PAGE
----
Setting up for Failure

That’s what she said! If you make goals that are too hard to achieve, you’re just setting yourself up for failure.

Crap. Let me say that again. Crap.

Goals that are easily achievable and don’t stretch the boundaries, that don’t make you push yourself to do better, go harder, farther, faster, more – aren’t worth calling goals. That is a schedule.

Yes, a schedule should be a little more realistic. Not too much more, though. I mean, where’s the fun in leaping over tall buildings that don’t even stretch the calf muscle. What’s the point of looking at the stars but only marking up the first few inches of the slope? What’s the point?

A goal has an end point: a dream made real. It makes the dream achievable by marking out the pathway – the stairs that lead up. Dreams are not easy. They don’t just come to you because you want it, or you’d like to do it, or everyone says you’ve got the talent to get there. It takes more. Much more.

It takes setting that bar high enough that each time you go out there, you have to fight to get over it, and you really feel it when you do.

The other side of the bar is an achievement and a boost to get you to the next one.

But if you get a day, or even two days, where the bar comes crashing down – what do you do then?

Put it back up there, in the same place, and try again.

Don’t (this is experience here) try to add the failure to the height of the bar next time. Now that truly is setting yourself up to fail.

Each day is a new day, and each new day is a new goal. That goal should be achievable, but tough. You should know, without doubt, that you put everything you had into achieving that thing, and that it was worth it, and you’re worth the end result.

It’s about our dreams. You can dream and dream and dream, but if you don’t set that bar and at least try to leap over at every opportunity, then it will remain a dream.

When you get the chance to turn your dream into a reality, when you become the best you possible, guess how that makes you feel?

Can you feel it? The potential to indulge in that moment of exultation because you did it, and you did it in the face of people who say what she said to me.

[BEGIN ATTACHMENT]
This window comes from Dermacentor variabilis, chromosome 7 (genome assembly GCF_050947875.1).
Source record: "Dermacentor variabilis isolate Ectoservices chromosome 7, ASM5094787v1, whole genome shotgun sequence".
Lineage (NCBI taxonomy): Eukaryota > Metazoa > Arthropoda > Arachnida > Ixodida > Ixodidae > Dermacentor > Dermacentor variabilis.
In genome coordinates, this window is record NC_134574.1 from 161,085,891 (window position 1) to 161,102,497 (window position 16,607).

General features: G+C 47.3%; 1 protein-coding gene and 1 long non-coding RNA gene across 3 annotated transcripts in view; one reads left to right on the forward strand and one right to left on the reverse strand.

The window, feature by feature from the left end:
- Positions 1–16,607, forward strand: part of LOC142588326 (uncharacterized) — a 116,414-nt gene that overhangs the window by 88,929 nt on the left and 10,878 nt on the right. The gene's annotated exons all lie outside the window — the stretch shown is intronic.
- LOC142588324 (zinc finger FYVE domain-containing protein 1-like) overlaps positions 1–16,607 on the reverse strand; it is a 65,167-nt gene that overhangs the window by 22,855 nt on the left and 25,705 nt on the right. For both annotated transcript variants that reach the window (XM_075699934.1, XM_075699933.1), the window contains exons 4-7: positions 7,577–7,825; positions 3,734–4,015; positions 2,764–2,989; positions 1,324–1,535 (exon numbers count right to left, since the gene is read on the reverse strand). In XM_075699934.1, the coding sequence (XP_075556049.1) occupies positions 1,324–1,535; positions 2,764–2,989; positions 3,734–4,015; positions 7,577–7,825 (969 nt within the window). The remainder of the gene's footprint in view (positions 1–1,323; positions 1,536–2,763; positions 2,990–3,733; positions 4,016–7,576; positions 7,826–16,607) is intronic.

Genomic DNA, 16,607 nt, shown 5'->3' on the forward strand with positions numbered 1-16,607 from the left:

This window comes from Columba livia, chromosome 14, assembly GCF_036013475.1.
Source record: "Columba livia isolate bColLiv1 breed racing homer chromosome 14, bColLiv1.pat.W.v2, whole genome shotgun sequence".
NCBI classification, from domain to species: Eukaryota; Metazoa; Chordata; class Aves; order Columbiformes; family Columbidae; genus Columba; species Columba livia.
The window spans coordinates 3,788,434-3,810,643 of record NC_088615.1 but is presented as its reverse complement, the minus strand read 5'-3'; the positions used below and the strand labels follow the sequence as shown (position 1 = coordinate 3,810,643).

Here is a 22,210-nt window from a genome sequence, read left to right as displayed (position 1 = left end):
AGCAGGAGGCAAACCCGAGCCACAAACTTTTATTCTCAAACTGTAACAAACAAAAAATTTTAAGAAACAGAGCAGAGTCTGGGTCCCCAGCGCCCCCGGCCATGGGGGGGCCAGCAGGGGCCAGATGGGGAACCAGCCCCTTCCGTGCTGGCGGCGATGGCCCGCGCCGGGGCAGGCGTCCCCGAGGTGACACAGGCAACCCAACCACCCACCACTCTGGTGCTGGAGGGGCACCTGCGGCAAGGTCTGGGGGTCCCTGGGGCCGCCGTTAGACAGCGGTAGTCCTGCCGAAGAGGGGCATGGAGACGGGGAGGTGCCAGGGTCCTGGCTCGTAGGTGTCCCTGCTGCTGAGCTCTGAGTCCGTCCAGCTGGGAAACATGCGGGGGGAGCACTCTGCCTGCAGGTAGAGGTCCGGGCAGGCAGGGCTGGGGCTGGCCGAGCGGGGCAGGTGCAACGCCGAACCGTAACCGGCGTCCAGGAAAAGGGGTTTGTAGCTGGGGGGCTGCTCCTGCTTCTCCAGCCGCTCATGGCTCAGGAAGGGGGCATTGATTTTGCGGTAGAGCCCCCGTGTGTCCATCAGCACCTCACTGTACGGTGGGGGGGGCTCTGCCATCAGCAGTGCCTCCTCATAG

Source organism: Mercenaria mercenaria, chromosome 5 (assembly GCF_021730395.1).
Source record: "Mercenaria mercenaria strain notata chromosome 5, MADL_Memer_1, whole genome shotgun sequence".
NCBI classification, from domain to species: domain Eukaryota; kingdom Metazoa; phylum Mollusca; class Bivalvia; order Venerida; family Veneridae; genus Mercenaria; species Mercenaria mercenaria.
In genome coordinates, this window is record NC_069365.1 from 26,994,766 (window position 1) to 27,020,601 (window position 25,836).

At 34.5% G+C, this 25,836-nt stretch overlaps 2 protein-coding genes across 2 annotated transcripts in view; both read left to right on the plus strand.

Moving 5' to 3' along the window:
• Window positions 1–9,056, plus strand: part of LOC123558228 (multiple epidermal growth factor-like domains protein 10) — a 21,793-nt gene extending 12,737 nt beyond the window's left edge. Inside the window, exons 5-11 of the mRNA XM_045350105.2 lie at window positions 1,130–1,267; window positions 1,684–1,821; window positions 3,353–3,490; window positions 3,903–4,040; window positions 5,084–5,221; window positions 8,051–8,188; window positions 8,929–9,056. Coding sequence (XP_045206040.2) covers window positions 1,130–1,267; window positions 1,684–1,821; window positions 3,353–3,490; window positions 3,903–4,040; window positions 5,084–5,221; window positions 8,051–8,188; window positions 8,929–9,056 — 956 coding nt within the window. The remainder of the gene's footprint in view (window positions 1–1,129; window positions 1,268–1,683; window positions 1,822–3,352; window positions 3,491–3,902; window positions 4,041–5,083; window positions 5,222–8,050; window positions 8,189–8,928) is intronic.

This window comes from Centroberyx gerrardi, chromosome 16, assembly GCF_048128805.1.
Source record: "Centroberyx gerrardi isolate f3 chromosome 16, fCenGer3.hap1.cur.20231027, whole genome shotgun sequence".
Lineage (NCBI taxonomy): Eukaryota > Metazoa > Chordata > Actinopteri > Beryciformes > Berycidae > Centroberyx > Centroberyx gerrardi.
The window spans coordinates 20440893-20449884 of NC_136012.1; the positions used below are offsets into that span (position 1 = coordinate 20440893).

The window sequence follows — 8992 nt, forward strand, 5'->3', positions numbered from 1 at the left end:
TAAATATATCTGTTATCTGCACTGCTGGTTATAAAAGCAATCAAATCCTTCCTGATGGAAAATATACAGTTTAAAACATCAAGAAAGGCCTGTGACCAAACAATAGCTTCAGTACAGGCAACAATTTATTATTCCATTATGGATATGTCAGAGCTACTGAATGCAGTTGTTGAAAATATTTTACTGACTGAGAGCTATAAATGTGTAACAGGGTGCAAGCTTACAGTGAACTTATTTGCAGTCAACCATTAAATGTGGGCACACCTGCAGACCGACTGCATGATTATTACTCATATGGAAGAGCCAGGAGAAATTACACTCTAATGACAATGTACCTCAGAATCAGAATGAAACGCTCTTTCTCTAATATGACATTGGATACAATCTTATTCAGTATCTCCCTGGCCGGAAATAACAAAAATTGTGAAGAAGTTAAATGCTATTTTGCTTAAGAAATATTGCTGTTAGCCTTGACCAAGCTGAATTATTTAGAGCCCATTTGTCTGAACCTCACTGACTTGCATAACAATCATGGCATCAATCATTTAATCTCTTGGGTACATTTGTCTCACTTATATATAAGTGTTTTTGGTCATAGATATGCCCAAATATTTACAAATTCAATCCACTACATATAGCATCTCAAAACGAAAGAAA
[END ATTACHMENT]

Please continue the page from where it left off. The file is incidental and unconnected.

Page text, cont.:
“Make the target easier, so you can succeed. Don’t set yourself up for failure.”

[read a swear word here] that! If I don’t put in the effort to make each and every step tougher than everyone else’s, then I’m going to end up sitting on that bottom step (with the rest of the crowd) and saying (often as I’m hearing them laugh at me), “but I tried, isn’t that good enough?”

You know the answer to that – I know the answer to that. If the goal isn’t achievable, how can you find a way to make it achievable? If the goal is achievable, is it hard enough for you to know and feel the achievement was worth it?

If the goal isn’t achievable, then it’s a dream; so how can you find a way to make it achievable? Break the dream down into goals that lead to the end result. If the goal is achievable, is it hard enough for you to know and feel the achievement was worth it? If it changes direction when you get part-way along the path, do you struggle through, or take stock and re-think? Does it matter how you do it, as long as you know when to push and when to sidestep, when to plough on and when to move aside? When you know what is best for you to achieve your goal?

Is the dream the same dream at the end as it was in the beginning? Things change, you know, as we travel our paths.

And then, as is usually the case, does the achievement of the dream outline the next path in your life? A stronger and better you who can now see the light through the dark forest.

A garbled post, put out in a moment of angst (that’s annoyance, mainly at people who try to stop you in your tracks), and it’s in place of my usual Sunday post (that’s tomorrow, Australian time) because I’ve got a schedule to keep, and wayward co-contributors to pull back into line after being battered by ‘them’ – the ones who caused this rant.






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